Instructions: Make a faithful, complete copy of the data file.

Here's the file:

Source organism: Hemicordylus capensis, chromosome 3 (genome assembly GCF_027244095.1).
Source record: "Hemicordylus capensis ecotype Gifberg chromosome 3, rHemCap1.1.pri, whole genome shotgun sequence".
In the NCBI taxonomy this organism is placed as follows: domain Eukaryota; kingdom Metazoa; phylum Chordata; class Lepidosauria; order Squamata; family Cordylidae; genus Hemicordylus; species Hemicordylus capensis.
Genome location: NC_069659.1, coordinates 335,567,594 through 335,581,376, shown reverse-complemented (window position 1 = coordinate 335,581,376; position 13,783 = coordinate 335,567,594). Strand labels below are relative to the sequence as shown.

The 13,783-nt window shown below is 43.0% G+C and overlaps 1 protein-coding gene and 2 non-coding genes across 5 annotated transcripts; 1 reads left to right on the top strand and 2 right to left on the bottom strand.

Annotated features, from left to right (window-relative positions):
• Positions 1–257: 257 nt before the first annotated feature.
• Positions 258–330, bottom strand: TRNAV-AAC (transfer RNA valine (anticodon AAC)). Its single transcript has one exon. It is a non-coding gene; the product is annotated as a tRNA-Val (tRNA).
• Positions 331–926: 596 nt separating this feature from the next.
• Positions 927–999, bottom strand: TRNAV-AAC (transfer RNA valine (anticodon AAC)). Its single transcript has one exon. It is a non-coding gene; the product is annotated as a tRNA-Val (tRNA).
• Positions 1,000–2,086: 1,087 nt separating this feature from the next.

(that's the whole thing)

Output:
Source organism: Hemicordylus capensis, chromosome 3 (genome assembly GCF_027244095.1).
Source record: "Hemicordylus capensis ecotype Gifberg chromosome 3, rHemCap1.1.pri, whole genome shotgun sequence".
In the NCBI taxonomy this organism is placed as follows: domain Eukaryota; kingdom Metazoa; phylum Chordata; class Lepidosauria; order Squamata; family Cordylidae; genus Hemicordylus; species Hemicordylus capensis.
Genome location: NC_069659.1, coordinates 335,567,594 through 335,581,376, shown reverse-complemented (window position 1 = coordinate 335,581,376; position 13,783 = coordinate 335,567,594). Strand labels below are relative to the sequence as shown.

The 13,783-nt window shown below is 43.0% G+C and overlaps 1 protein-coding gene and 2 non-coding genes across 5 annotated transcripts; 1 reads left to right on the top strand and 2 right to left on the bottom strand.

Annotated features, from left to right (window-relative positions):
• Positions 1–257: 257 nt before the first annotated feature.
• Positions 258–330, bottom strand: TRNAV-AAC (transfer RNA valine (anticodon AAC)). Its single transcript has one exon. It is a non-coding gene; the product is annotated as a tRNA-Val (tRNA).
• Positions 331–926: 596 nt separating this feature from the next.
• Positions 927–999, bottom strand: TRNAV-AAC (transfer RNA valine (anticodon AAC)). Its single transcript has one exon. It is a non-coding gene; the product is annotated as a tRNA-Val (tRNA).
• Positions 1,000–2,086: 1,087 nt separating this feature from the next.